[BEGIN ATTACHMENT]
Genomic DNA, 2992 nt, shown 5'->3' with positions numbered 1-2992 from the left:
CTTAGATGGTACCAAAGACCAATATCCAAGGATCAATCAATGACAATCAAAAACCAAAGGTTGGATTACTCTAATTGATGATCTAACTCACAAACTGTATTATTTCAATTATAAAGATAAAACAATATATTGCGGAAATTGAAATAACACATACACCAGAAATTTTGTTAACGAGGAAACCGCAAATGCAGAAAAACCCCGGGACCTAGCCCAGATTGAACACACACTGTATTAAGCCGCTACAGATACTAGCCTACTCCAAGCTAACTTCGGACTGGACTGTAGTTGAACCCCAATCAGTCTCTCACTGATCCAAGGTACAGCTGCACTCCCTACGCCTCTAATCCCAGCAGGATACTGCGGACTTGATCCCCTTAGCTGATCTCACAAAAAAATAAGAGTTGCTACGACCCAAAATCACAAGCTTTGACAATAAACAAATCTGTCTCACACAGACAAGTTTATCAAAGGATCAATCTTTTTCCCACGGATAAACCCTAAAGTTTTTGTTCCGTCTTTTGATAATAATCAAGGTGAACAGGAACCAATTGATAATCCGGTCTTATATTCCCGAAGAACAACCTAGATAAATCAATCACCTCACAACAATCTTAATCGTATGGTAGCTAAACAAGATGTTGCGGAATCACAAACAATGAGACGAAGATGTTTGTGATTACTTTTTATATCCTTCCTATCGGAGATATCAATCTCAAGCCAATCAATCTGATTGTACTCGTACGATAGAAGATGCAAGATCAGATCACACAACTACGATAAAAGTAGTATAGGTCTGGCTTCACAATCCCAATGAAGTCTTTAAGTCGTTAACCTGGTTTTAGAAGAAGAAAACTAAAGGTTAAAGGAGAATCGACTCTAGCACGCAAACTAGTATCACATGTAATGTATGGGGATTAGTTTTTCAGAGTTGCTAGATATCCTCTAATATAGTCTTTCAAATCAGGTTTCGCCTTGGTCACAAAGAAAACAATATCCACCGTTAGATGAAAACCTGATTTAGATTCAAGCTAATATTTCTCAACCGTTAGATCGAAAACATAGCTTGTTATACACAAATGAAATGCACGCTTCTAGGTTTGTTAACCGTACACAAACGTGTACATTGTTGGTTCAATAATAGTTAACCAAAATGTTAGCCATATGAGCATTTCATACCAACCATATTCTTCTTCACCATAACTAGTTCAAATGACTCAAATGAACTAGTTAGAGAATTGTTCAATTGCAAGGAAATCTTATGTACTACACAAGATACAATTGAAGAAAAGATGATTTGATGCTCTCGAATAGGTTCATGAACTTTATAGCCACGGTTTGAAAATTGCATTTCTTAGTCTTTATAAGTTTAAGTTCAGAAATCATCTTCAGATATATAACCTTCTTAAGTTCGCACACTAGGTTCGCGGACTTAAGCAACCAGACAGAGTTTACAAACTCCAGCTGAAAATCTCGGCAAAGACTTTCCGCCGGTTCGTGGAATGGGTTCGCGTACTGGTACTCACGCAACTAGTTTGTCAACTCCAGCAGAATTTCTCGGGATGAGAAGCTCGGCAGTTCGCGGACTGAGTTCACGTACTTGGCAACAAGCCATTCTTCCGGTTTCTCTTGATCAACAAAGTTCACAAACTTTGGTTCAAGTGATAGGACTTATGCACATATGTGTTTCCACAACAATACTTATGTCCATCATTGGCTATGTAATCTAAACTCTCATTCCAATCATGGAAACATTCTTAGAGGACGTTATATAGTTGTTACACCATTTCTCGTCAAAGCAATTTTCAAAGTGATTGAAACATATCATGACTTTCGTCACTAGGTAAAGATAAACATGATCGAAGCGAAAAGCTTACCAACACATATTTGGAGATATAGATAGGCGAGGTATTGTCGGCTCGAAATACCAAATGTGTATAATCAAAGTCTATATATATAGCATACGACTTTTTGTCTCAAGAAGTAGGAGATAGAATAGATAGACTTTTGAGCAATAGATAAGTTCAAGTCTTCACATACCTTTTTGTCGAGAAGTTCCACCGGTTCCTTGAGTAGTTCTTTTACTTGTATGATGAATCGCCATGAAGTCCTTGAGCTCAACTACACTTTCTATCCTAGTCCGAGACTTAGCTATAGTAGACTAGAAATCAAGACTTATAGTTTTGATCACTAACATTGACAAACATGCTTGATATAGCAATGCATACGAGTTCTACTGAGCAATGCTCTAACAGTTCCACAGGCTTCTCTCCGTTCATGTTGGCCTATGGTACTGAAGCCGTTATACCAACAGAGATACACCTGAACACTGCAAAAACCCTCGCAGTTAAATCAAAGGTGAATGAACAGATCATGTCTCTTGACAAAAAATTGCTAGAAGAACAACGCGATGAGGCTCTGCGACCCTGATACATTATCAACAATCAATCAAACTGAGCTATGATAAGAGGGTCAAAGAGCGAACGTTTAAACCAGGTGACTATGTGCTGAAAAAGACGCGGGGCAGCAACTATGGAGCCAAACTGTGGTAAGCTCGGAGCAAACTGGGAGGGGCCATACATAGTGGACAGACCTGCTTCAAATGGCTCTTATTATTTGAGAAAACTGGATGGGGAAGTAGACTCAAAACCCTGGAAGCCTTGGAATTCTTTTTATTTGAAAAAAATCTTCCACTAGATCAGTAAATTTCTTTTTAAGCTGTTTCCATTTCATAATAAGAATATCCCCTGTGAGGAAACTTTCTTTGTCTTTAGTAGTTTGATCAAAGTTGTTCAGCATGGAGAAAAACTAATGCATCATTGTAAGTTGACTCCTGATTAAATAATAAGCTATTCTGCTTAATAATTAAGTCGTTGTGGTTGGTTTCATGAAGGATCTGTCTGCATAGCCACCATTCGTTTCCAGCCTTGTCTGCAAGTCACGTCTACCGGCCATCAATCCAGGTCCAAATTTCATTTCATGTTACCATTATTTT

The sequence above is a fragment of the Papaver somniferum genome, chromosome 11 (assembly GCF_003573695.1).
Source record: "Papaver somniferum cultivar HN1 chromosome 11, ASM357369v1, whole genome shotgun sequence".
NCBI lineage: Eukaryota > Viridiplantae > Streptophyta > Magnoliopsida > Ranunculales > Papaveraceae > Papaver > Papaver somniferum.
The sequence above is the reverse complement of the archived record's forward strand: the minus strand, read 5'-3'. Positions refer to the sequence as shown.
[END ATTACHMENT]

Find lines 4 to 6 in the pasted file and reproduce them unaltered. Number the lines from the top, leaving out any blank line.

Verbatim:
Source record: "Papaver somniferum cultivar HN1 chromosome 11, ASM357369v1, whole genome shotgun sequence".
NCBI lineage: Eukaryota > Viridiplantae > Streptophyta > Magnoliopsida > Ranunculales > Papaveraceae > Papaver > Papaver somniferum.
The sequence above is the reverse complement of the archived record's forward strand: the minus strand, read 5'-3'. Positions refer to the sequence as shown.